The Star Wars universe is moving forward into a brave new era, and that means it’s time for a good old-fashioned brand scrub. Following the news that newly-Disneyfied Lucasfilm is delaying the 3D re-release of Episodes II and III, the company announced today that they are ending production of Star Wars: The Clone Wars, the Cartoon Network series that spent five seasons earning raves — raves that were all variations of “Well, at least it’s better than the last few movies.”
Supervising Director Dave Filoni promises that the team is still working on additional Clone Wars story arcs, but it’s not immediately clear where or when those will appear. (The press release describes the story arcs as “bonus content,” which doesn’t inspire much confidence.) The end of Clone Wars indicates that Lucasfilm is closing the book on the whole prequel era, which is sad news for people who prefer Clone Troopers to Stormtroopers.
As part of the purge, Lucasfilm has also postponed the release of Star Wars: Detours, the long-in-the-works animated spoof series created by the Robot Chicken team. Detours always seemed like a dicey proposition. In the 20 years since Clerks‘ “Death Star Plumbers” theory, joking about Star Wars has become an industry unto itself; it was never clear how much more gag material was left in the franchise. (Although somebody did just explain how the Battle of Hoth is an Iraq-war prophecy…) Although a trailer was released last summer, Detours never had an official release date. Lucasfilm says it’s “reconsidered whether launching an animated comedy prior to the launch of Episode VII makes sense,” although they claim they’re only postponing Detours until a later date.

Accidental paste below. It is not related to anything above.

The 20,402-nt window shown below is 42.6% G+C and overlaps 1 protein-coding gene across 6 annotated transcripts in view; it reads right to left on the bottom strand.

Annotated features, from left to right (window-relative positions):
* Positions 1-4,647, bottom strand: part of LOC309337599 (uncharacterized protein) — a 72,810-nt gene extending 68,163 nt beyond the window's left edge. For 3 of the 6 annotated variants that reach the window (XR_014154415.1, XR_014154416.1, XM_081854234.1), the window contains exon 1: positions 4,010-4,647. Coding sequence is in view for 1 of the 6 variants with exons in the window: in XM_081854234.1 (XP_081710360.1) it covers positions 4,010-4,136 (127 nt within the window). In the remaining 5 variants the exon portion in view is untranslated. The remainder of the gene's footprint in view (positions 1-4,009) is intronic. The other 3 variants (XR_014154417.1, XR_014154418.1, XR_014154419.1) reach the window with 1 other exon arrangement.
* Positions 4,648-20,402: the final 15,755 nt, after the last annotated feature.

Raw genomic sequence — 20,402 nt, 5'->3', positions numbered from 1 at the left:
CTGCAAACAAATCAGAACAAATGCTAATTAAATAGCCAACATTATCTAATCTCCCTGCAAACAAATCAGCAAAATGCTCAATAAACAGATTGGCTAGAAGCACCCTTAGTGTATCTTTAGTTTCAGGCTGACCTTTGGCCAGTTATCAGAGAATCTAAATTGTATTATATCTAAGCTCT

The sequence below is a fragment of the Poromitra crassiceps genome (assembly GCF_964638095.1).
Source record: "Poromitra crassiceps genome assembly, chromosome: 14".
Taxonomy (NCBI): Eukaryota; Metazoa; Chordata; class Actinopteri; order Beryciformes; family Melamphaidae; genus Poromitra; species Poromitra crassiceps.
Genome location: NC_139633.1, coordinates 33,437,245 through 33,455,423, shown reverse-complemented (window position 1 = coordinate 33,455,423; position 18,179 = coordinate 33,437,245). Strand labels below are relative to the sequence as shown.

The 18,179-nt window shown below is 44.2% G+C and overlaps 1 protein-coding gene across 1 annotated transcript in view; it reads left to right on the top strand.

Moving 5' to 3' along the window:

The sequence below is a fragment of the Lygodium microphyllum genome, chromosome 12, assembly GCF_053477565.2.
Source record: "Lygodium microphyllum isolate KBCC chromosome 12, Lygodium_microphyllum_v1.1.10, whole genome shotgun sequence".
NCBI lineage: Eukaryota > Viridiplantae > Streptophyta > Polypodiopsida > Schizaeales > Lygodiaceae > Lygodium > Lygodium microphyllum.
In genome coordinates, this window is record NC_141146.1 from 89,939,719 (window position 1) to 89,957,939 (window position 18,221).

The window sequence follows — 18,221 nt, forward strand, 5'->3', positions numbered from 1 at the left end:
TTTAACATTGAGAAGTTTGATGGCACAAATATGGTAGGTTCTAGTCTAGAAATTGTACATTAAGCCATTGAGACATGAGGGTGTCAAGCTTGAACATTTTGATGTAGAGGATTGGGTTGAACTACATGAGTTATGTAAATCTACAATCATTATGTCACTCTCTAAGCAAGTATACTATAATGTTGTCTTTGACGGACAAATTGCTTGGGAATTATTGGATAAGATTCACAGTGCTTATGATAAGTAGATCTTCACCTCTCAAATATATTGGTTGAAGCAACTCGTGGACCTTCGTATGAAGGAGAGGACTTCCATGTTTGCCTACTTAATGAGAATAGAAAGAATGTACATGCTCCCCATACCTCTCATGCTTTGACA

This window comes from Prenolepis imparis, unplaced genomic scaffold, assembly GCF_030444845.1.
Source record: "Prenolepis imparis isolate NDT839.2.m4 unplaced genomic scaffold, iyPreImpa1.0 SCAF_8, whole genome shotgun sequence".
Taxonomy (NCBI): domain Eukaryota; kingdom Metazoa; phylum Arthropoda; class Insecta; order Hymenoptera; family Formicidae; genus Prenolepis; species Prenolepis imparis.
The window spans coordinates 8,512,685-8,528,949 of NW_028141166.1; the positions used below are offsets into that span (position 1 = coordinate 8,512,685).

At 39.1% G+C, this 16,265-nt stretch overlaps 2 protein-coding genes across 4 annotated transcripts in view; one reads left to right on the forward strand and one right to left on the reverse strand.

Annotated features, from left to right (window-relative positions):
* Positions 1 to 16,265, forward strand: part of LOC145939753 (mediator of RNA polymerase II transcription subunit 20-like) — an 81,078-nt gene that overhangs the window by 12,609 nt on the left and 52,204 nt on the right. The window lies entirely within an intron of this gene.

Although these announcements only refer to Lucasfilm animation projects, the news doesn’t bode well for fans who were excited about the live-action crime-themed TV show Star Wars: Underworld or the bleak-looking videogame Star Wars 1313. It feels like Lucasfilm is closing the book on all those projects, and on the whole post-2005 era of long-rumored, intriguing-sounding spin-offs. Goodbye, Deadwood in Space.
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